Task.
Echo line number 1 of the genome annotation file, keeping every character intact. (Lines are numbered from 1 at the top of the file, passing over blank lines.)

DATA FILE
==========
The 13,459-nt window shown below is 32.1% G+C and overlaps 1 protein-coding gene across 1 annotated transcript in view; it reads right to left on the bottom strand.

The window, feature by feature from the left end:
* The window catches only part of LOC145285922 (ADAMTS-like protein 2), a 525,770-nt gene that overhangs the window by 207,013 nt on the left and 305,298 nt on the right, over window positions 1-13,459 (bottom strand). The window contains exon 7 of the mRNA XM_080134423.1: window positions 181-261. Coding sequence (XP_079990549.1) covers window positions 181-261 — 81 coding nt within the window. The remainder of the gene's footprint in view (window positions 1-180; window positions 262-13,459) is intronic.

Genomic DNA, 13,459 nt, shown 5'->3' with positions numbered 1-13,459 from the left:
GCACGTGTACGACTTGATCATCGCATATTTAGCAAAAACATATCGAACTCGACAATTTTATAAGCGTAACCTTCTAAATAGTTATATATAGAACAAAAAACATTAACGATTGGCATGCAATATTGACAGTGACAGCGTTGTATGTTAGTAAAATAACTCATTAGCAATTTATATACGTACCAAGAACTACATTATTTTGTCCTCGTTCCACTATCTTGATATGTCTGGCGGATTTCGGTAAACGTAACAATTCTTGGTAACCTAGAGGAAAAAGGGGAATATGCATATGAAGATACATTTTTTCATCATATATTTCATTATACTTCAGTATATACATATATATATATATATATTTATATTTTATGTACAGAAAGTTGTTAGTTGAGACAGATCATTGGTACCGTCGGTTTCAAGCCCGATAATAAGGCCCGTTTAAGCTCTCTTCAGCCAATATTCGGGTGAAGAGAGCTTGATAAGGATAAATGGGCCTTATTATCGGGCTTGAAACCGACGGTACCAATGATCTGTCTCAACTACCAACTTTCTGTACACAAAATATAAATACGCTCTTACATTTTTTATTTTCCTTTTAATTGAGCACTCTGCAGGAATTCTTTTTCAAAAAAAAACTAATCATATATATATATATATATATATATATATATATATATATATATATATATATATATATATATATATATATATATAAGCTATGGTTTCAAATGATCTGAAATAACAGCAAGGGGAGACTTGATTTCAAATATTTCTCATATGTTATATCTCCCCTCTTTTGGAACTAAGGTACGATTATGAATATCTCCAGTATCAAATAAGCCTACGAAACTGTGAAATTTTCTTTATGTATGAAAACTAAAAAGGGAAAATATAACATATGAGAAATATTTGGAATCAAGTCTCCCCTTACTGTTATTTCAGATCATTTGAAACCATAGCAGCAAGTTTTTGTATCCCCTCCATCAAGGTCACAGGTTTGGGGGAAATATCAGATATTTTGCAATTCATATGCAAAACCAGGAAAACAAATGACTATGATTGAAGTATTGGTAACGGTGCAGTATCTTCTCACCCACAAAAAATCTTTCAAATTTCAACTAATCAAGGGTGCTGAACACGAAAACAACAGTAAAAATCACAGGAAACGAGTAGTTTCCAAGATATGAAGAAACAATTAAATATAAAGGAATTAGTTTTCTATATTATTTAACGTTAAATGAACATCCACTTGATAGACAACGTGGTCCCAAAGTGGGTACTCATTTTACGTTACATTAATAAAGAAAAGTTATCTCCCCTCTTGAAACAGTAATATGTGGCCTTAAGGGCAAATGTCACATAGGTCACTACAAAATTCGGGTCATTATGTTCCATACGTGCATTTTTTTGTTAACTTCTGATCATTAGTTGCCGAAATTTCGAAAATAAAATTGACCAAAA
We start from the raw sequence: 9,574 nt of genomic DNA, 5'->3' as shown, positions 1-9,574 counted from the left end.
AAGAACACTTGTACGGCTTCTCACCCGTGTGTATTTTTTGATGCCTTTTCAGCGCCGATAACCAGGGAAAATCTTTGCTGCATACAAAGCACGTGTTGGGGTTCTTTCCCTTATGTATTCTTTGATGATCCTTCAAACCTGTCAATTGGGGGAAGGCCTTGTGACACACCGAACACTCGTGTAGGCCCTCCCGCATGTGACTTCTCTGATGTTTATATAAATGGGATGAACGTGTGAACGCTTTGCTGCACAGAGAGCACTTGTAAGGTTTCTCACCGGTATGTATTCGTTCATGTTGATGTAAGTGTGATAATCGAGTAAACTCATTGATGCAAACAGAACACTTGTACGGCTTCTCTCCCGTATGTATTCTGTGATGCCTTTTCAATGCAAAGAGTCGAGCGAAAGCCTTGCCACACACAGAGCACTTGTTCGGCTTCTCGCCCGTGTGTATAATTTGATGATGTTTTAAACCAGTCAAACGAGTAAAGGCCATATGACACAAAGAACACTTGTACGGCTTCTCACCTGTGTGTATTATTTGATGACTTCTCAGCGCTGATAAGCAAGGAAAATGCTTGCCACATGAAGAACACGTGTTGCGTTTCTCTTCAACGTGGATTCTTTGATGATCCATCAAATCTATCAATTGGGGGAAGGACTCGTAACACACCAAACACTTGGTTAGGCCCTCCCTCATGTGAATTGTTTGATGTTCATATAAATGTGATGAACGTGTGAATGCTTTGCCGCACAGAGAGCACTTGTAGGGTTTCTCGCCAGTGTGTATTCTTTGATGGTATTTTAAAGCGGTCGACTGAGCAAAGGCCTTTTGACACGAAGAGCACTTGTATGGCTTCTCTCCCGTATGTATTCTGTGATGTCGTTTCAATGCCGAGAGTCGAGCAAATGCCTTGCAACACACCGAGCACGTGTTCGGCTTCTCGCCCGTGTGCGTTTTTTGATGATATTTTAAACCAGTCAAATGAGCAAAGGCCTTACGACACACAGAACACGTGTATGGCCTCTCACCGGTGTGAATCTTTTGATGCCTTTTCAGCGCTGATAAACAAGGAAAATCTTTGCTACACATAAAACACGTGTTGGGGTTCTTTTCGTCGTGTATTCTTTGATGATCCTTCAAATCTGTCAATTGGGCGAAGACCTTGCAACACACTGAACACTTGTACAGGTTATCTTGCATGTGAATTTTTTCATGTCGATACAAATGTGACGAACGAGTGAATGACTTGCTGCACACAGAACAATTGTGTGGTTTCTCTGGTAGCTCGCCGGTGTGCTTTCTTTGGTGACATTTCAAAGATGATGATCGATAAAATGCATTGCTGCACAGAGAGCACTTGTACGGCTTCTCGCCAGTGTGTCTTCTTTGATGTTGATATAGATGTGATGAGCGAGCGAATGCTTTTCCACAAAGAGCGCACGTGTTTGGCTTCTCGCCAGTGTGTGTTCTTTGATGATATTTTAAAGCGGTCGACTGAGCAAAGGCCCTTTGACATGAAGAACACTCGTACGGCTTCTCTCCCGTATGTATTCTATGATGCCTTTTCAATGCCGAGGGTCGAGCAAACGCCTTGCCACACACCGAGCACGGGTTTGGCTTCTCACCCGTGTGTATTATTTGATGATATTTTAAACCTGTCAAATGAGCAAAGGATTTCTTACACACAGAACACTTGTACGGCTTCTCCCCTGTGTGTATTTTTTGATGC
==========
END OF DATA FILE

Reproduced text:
The 13,459-nt window shown below is 32.1% G+C and overlaps 1 protein-coding gene across 1 annotated transcript in view; it reads right to left on the bottom strand.